Recall that the Administrative Court issued “an injunction to protect the We Walk activities…”. Little things like court rulings don’t bother a lawless regime.

How’s democracy in Thailand looking to you Gen Dunford?

Trusted forms of repression

7 02 2018

It was only a day or so ago that various junta allies reckoned that the activism that has bubbled up over the Deputy Dictator’s luxury watches and the “delays” to the “election” timetable would fade away.

It hasn’t and the junta is trying to erase activism. It is engaging in its trusted forms of repression: even deeper censorship of media and websites it finds critical and arresting and charging people.

Voice TV has again been taken off the air. This is the fourth time the channel has been suspended by the junta’s minions. This time, the National Broadcasting and Telecommunications Commission cited a program in October 2017 as the reason for the 15-day ban. Any excuse will do.

In Phayao, police arrested 14 activists of the People Go Network and involved in the “We Walk” anti-government campaign. As has been the case in previous movements that have displaced military regimes, several of those arrested were farmers and students. The junta fears such alliances.

The farmers’ group reportedly told police they joined the march because they had been oppressed by local, powerful landlords who charged them with trespassing on private property, despite their claims that the land actually belongs to them.

All denied the charges against them.

In Bangkok, the Democracy Restoration Group called off a news conference “following a police warning not to hold the event or risk violating a junta ban on public gatherings.” The activists “had planned to hold a news conference at the Maneeya Center in Bangkok – home to the Foreign Correspondents’ Club of Thailand (FCCT) – to call on the junta to keep its promise of an election this year…”. It seems that the FCCT was targeted by the police.

Also in Bangkok, police have charged all of the “39 demonstrators who protested on a skywalk near Pathumwan intersection on Jan 27 against a recently announced delay to the upcoming general election.” The charge is “illegal assembly.” The demonstrators also belong to the Democracy Restoration Group.

The junta thugs are seeking to silence dissent with constant harassment and a flurry of law cases that get very expensive when bail and fines are considered. Junta thugs also bring constant pressure on the families of activists.

The lawless regime

4 02 2018

PPT has long pointed to the lawlessness of the military dictatorship. It was an illegal and subversive act – a military coup – that brought it to power. The junta then enacted its own decrees and made itself and its illegal actions “legal.” Since then, the junta has regularly ruled by decree and martial law, used military courts for civilians, acted against its own constitution, failed to provide evidence in murder and torture cases, used the dubious and draconian lese majeste as a weapon against political opponents, concocting cases, arrested people on bogus charges, abducted others and much more.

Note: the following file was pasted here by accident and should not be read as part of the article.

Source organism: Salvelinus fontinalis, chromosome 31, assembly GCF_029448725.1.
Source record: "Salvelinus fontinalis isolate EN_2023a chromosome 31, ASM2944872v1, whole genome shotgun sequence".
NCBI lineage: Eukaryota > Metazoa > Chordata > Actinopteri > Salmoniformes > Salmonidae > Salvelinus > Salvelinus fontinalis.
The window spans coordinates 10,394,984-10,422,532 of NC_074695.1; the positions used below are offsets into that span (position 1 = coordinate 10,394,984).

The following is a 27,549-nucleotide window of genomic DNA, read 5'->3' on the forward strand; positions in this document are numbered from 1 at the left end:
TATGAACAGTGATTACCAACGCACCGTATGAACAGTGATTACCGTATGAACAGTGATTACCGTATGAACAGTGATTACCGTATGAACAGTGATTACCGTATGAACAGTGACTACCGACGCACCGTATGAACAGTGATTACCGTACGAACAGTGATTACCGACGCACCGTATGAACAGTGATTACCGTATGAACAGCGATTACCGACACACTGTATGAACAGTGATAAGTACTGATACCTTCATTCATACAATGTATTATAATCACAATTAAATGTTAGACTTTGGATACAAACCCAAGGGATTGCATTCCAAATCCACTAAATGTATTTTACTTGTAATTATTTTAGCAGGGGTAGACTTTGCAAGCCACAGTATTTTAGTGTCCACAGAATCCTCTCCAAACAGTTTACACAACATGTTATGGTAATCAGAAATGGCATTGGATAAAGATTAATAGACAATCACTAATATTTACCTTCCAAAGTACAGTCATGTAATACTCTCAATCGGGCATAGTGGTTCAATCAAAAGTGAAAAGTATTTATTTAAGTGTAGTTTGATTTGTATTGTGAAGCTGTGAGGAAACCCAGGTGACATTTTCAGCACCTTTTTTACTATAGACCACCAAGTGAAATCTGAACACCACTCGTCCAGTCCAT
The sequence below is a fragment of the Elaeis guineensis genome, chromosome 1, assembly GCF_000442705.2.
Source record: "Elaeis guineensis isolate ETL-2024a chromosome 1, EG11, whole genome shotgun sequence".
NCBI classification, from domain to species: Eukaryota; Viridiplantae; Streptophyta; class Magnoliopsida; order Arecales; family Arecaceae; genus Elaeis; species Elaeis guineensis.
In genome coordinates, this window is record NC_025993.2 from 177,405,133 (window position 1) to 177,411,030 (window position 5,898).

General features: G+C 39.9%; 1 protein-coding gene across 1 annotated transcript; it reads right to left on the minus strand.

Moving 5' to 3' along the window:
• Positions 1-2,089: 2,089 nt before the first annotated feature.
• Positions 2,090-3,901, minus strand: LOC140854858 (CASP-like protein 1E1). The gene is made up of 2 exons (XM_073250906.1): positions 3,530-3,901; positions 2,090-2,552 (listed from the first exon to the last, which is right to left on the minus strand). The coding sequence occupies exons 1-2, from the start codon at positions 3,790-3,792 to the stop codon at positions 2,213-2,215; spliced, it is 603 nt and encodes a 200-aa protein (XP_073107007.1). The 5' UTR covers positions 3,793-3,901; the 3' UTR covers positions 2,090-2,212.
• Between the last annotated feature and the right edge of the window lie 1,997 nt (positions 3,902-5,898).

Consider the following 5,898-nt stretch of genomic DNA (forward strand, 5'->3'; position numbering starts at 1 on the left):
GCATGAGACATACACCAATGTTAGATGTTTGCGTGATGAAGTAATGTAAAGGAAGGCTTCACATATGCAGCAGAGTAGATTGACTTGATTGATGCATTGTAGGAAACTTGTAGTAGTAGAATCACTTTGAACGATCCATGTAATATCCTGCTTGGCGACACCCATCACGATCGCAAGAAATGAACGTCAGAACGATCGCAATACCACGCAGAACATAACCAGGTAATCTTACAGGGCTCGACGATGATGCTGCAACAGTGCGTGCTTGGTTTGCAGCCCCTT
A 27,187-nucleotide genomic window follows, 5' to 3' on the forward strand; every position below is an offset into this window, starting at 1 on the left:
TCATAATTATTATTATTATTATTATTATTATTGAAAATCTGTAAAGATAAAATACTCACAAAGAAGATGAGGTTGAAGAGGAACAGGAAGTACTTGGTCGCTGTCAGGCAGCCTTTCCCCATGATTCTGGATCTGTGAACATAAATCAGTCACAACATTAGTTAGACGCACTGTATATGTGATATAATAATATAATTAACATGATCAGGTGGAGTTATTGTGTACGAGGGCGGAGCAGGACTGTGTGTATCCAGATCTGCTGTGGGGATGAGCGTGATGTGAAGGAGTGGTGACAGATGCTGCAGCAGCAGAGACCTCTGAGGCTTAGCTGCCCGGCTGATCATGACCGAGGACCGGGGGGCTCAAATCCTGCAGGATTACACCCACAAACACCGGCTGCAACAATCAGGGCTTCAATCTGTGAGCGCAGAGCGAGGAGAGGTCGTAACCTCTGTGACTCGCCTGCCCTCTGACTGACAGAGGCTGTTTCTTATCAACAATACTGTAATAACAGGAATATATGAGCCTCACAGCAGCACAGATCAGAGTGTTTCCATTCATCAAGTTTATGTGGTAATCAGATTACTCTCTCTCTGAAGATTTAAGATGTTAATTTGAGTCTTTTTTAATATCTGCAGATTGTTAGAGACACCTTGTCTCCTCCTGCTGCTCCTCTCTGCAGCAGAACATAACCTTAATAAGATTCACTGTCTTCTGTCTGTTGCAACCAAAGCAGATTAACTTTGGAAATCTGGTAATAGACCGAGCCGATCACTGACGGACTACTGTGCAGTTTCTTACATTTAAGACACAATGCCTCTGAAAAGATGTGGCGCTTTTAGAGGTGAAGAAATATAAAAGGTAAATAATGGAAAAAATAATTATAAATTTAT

As the regime digs in against political opponents (and even some supporters gone bad) it is now ignoring the courts it has previously able to direct as puppets. All in the cause of maintaining the military dictatorship and covering-up General Prawit Wongsuwan’s corruption on luxury watches.

Prachatai reports that “[d]espite a recent ruling from the Administrative Court ordering the authorities to facilitate the civil rights march, local authorities in Nakhon Ratchasima have pressured the civil rights march to leave the area two days earlier than planned.”

On 1 February 2018, about 10 local government officials visited participants in We Walk, A Walk for Friendship at a temple in Nakhon Ratchasima and asked them to leave the temple earlier than planned.

According to Eakachai Issaratha, one of the marchers, the participants planned to stay for three nights at Wat Non Makok temple in Non Sung District before continuing their journey to Khon Kaen and the abbot of the temple had agreed to shelter them. However, about 10 local government officials visited the temple and told the march organisers that they could stay for only one night.

The officials claimed that there was a resolution from a meeting of soldiers, police officers, district officials, village heads and subdistrict heads, to allow them to stay for only one night. The marchers could not stay in the area for 3 nights, because the district and provincial officials felt uncomfortable.  The decision to let them stay in the area was not for the abbot alone to make, but rested also with the local administration.

It seems the junta and its minions can just ignore the Administrative Court and its ruling that the We Walk march should continue under a notion of the right to freedom of assembly and its order that the authorities should not to obstruct the march.

Lawless regimes are dangerous.

Digging in or grave-digging? I

31 01 2018

When a regime comes under pressure and feels that pressure, it usually responds in a couple of ways. One way is to change what it’s been doing so as to assuage some of the criticism. Another is to dig in and attack critics and ring-fence the regime with barbed wire, sometimes metaphorically and sometimes for real. It is often difficult to distinguish digging in from political grave-digging.